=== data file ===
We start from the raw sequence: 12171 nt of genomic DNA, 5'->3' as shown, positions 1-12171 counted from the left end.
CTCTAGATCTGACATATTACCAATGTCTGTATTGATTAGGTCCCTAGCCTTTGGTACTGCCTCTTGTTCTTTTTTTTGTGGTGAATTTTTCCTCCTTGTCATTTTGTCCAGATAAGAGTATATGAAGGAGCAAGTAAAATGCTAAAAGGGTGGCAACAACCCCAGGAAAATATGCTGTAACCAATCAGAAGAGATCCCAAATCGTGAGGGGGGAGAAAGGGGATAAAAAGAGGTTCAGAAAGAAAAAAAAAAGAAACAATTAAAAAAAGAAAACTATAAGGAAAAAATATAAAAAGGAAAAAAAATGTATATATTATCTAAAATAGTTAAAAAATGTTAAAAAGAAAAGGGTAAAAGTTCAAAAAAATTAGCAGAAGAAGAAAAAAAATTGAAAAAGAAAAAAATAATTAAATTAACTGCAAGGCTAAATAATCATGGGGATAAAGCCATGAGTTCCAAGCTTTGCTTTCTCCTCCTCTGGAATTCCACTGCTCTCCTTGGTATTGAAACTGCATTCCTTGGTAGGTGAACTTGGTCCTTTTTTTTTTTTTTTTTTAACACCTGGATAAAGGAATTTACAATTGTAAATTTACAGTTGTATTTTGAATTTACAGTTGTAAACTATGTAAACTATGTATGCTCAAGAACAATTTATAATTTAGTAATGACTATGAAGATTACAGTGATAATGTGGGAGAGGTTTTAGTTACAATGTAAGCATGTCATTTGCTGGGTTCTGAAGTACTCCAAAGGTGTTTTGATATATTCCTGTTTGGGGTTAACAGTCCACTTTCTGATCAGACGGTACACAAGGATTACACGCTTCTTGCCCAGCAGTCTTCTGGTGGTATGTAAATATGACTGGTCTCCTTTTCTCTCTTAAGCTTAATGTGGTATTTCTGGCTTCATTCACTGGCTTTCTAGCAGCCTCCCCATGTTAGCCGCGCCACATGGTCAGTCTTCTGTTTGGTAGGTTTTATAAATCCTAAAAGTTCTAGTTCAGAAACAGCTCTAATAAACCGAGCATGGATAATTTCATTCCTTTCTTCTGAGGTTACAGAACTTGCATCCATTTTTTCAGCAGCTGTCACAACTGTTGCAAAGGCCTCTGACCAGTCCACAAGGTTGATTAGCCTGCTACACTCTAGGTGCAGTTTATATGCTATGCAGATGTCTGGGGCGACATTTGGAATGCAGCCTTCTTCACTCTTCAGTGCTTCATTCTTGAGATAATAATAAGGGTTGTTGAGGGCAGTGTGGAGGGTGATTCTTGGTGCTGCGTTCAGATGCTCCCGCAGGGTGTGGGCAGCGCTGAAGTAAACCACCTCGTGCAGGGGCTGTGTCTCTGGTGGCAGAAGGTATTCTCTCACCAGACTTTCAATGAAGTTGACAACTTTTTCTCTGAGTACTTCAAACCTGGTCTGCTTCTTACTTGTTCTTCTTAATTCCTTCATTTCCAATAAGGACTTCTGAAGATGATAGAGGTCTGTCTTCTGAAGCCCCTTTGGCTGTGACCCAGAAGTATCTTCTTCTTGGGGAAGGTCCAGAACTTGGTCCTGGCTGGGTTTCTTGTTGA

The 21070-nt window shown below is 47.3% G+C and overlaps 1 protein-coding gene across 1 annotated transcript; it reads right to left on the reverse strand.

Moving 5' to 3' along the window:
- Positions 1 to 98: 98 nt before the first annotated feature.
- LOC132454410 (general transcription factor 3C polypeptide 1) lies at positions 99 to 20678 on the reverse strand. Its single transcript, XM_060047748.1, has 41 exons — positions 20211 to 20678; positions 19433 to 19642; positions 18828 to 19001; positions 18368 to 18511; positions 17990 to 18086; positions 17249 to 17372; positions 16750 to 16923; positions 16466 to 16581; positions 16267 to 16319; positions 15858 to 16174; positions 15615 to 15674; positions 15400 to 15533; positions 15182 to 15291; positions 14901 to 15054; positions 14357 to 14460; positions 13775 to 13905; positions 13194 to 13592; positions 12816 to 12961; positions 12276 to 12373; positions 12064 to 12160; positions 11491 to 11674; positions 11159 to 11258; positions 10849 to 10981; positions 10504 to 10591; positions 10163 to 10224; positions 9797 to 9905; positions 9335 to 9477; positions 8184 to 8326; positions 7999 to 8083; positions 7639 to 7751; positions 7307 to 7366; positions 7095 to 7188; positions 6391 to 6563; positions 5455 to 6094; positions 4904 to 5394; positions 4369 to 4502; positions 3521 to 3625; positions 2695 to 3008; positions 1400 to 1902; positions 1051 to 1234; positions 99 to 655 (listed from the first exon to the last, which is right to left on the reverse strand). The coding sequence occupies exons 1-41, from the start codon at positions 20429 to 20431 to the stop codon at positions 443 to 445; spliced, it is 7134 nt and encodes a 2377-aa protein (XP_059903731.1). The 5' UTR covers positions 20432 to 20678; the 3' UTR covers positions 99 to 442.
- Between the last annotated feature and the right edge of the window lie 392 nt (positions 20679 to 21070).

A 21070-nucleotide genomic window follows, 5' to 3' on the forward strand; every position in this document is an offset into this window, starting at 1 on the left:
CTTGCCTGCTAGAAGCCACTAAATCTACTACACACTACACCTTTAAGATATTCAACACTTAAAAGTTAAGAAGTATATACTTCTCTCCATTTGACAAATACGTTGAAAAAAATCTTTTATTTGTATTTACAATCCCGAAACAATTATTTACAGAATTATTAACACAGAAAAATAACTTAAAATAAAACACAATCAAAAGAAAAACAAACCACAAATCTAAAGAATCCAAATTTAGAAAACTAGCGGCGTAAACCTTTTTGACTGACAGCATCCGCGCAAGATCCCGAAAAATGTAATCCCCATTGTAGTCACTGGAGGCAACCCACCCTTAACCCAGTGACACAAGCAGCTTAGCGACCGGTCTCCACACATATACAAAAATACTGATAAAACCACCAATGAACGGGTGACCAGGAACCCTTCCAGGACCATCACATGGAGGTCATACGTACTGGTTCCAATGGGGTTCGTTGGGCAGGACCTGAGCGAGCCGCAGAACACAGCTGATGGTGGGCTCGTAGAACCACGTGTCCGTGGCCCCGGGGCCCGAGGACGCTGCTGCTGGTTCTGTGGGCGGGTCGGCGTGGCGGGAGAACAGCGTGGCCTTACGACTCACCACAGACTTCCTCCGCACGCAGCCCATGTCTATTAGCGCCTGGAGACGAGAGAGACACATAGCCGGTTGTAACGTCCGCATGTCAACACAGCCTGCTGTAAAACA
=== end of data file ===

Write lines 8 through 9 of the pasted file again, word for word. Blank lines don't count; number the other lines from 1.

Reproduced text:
A 21070-nucleotide genomic window follows, 5' to 3' on the forward strand; every position in this document is an offset into this window, starting at 1 on the left:
CTTGCCTGCTAGAAGCCACTAAATCTACTACACACTACACCTTTAAGATATTCAACACTTAAAAGTTAAGAAGTATATACTTCTCTCCATTTGACAAATACGTTGAAAAAAATCTTTTATTTGTATTTACAATCCCGAAACAATTATTTACAGAATTATTAACACAGAAAAATAACTTAAAATAAAACACAATCAAAAGAAAAACAAACCACAAATCTAAAGAATCCAAATTTAGAAAACTAGCGGCGTAAACCTTTTTGACTGACAGCATCCGCGCAAGATCCCGAAAAATGTAATCCCCATTGTAGTCACTGGAGGCAACCCACCCTTAACCCAGTGACACAAGCAGCTTAGCGACCGGTCTCCACACATATACAAAAATACTGATAAAACCACCAATGAACGGGTGACCAGGAACCCTTCCAGGACCATCACATGGAGGTCATACGTACTGGTTCCAATGGGGTTCGTTGGGCAGGACCTGAGCGAGCCGCAGAACACAGCTGATGGTGGGCTCGTAGAACCACGTGTCCGTGGCCCCGGGGCCCGAGGACGCTGCTGCTGGTTCTGTGGGCGGGTCGGCGTGGCGGGAGAACAGCGTGGCCTTACGACTCACCACAGACTTCCTCCGCACGCAGCCCATGTCTATTAGCGCCTGGAGACGAGAGAGACACATAGCCGGTTGTAACGTCCGCATGTCAACACAGCCTGCTGTAAAACA